Assessment of Special Educational Needs will be diagnostic in nature and constructive in practice with feedback given to the relevant members of staff, parents and guardians. At all stages of the graduated response we will endeavour to ensure that parents are involved in the cycle. Children’s progress both academically and holistically is closely monitored by both teachers and management. 


How do we involve pupils and parents?

As mentioned previously school will endeavour to keep parents involved in all stages of the Graduated Response. In addition to this progress will also be discussed at Parent Consultation Evenings and any additional meetings that are requested by parents. Annual Reviews will occur for any child who has an Education Health and Care Plan and parents are encouraged to attend and contribute to these meetings. As well as this, children with additional needs will have review meetings, the frequency of these will depend upon the individual needs of the child.  At St Augustine’s we encourage our parents to communicate through any means they find most appropriate whether this be by email, phone or at the door when dropping off or collecting their child.  For some of our children we use a home school communication book to share any events that may have happened during the day.   Shared information and knowledge is vital in helping to meet the needs of each individual child.  Their progress will be reviewed by the class teacher with parents and overseen by the Special Educational Needs Co-ordinator.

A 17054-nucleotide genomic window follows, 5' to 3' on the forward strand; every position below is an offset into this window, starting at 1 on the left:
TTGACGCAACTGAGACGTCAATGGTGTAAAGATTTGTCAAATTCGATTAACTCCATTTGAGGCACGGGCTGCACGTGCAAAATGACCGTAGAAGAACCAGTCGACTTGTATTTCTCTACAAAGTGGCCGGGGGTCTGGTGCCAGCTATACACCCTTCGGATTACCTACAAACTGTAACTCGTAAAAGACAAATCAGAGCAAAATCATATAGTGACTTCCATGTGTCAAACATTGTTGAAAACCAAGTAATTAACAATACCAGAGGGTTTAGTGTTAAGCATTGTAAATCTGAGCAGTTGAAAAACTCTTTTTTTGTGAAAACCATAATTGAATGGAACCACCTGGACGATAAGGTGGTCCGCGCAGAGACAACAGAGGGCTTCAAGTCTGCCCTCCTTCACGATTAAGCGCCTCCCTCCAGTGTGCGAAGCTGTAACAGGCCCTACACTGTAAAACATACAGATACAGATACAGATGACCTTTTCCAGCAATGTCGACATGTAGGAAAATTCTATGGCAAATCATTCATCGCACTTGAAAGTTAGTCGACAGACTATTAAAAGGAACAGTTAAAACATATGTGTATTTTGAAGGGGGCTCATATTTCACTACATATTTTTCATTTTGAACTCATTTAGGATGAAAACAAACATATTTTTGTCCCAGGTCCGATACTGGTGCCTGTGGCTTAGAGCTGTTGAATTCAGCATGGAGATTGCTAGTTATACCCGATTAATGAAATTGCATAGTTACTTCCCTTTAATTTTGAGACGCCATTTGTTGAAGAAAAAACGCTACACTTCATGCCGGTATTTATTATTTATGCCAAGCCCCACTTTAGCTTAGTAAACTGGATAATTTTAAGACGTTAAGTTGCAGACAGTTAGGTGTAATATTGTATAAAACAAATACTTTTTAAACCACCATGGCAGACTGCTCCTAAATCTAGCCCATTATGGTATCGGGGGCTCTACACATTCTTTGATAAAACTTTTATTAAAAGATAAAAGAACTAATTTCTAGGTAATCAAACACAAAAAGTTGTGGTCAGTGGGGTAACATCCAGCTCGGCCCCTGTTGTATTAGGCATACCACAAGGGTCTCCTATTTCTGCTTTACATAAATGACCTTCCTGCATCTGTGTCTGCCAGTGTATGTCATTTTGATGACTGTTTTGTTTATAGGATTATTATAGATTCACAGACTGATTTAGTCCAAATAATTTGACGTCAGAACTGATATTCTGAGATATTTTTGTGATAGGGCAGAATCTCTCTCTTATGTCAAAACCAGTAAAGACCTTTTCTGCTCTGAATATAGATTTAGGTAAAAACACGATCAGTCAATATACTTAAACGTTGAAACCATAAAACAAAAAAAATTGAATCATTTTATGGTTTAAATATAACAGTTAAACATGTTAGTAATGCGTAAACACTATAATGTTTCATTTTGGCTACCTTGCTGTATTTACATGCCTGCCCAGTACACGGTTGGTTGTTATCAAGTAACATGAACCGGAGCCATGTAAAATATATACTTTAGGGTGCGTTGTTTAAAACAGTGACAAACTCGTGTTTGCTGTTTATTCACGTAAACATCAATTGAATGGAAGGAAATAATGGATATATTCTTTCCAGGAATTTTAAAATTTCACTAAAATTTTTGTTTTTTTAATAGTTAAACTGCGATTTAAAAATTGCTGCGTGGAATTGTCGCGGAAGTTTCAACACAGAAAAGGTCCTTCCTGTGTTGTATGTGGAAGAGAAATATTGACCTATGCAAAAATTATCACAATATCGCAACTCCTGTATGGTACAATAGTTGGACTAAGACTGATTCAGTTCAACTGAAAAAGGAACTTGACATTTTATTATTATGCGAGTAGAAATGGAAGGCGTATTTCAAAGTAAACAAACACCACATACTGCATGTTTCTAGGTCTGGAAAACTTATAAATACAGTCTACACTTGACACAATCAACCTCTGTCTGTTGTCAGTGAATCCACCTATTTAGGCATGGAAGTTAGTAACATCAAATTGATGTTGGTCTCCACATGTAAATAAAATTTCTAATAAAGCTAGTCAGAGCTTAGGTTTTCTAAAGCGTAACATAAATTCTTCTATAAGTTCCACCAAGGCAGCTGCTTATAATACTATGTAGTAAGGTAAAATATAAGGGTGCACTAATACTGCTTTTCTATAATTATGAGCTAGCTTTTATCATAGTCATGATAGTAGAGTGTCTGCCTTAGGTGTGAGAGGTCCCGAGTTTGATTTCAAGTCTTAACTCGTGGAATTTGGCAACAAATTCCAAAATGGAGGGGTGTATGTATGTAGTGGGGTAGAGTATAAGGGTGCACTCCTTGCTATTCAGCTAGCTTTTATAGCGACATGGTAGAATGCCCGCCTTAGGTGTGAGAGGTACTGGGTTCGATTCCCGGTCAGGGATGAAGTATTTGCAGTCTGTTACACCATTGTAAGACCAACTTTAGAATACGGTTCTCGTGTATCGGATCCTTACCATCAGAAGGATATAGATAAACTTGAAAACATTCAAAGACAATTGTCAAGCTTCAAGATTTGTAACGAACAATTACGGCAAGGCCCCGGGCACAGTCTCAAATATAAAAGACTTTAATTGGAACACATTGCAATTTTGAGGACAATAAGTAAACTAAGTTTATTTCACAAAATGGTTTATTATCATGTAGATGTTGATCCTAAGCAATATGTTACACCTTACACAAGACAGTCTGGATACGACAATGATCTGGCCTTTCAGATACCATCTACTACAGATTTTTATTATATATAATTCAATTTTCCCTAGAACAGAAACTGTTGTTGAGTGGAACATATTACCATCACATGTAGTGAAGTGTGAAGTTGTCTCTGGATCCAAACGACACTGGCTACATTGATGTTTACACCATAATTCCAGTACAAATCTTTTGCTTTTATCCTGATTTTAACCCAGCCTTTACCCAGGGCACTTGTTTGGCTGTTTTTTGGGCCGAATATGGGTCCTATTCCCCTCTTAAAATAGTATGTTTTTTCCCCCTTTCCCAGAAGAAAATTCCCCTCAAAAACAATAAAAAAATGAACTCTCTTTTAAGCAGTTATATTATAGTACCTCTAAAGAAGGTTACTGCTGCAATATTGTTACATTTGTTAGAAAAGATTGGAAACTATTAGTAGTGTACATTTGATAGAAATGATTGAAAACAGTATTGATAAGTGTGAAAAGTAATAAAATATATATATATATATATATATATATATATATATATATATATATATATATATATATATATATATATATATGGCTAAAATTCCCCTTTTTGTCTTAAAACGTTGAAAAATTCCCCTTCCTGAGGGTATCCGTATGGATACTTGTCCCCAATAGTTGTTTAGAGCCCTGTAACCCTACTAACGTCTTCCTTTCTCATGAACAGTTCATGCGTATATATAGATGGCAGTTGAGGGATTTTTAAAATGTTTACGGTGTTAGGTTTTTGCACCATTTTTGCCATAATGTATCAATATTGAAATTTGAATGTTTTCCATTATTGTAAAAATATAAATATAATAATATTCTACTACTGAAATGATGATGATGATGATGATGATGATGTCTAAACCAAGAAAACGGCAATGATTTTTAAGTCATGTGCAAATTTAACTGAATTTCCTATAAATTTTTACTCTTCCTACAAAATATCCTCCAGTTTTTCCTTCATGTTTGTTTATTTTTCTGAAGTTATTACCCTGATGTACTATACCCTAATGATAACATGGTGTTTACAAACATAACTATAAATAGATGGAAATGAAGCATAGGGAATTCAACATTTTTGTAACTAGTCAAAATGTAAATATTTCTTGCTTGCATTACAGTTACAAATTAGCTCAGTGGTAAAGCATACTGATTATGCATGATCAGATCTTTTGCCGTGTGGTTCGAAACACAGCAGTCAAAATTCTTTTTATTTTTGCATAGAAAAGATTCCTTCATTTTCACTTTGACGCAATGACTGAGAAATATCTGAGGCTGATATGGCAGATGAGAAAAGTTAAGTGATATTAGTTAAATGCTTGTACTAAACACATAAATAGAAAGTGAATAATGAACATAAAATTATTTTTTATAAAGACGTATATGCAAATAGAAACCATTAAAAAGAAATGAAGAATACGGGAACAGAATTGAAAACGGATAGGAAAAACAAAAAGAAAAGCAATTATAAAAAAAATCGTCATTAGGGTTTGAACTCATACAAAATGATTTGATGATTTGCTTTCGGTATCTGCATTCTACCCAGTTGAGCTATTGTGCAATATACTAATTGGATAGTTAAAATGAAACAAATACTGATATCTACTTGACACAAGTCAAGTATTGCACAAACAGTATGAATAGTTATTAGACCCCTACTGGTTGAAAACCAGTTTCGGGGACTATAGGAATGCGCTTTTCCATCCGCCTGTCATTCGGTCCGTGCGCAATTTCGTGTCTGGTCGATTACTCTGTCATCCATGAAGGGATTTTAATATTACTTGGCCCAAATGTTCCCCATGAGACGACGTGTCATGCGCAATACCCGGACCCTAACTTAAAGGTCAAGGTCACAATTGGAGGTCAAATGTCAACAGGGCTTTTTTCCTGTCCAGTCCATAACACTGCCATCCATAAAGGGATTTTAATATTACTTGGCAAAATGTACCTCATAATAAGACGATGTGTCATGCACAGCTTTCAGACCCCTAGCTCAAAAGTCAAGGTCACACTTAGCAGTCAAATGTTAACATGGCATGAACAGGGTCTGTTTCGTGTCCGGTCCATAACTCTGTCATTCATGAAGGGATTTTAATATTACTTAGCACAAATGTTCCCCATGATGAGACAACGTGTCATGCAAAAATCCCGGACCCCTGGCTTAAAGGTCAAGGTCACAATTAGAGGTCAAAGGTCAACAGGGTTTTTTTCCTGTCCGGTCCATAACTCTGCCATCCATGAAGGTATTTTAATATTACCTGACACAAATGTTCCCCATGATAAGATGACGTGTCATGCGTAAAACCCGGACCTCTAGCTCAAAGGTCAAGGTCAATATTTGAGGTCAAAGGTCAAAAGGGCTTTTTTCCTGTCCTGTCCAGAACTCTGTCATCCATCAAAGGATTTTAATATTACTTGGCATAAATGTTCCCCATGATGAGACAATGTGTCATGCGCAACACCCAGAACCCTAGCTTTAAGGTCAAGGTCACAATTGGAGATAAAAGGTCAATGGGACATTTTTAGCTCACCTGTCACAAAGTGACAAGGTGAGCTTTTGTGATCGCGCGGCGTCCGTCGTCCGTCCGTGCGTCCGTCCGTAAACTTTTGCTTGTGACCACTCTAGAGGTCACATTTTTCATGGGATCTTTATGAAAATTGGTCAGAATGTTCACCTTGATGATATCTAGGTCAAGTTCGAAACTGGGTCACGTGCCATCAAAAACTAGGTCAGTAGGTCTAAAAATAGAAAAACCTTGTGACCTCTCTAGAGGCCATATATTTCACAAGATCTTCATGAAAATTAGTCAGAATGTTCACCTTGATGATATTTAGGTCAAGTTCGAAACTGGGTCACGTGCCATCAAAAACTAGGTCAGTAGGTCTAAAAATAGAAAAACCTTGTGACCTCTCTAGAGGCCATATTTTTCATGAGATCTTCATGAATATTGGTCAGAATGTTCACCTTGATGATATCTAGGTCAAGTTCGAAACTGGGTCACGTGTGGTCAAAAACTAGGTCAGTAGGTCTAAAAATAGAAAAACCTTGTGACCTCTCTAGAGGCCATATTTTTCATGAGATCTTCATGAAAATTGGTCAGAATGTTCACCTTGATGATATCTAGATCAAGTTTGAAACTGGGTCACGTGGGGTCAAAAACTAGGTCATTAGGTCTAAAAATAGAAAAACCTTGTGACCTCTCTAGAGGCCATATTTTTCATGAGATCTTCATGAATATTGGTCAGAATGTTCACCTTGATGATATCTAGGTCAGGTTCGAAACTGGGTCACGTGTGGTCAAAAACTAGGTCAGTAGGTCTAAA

Children will be met with to discuss their strengths and difficulties and the things they enjoy. This all contributes towards review meetings and the formation of their pupil passports.  Where appropriate children will also be involved in creating their own targets so that they have a sense of ownership over them.


What are the accessibility arrangements at St Augustine’s Catholic Primary School?

The whole building is accessible to children with physical disabilities, and we endeavour to ensure that the equipment used in class is accessible to all. After school provision is open to all children including those with SEND. It may be necessary that an individual risk assessment may need to completed for some children for some activities. If this is necessary we will discuss this with parents.

For pupils or adults who have a disability we have two designated parking spaces close to the main entrance of the school.  Access to the school building is possible through all entrance doors and we have a hygiene suite available in the main school building.  This provides accessible toilet and changing facilities.


What are the admission arrangements for SEND children?

Children with an Educational Health and Care Plan that names the school must be admitted.  This will reduce the number of places available to applicants.  This is not an oversubscription criteria.  The admission of children with an Educational Health and Care Plan is dealt with by a completely separate procedure and will be sorted through the local authority and SENSAP.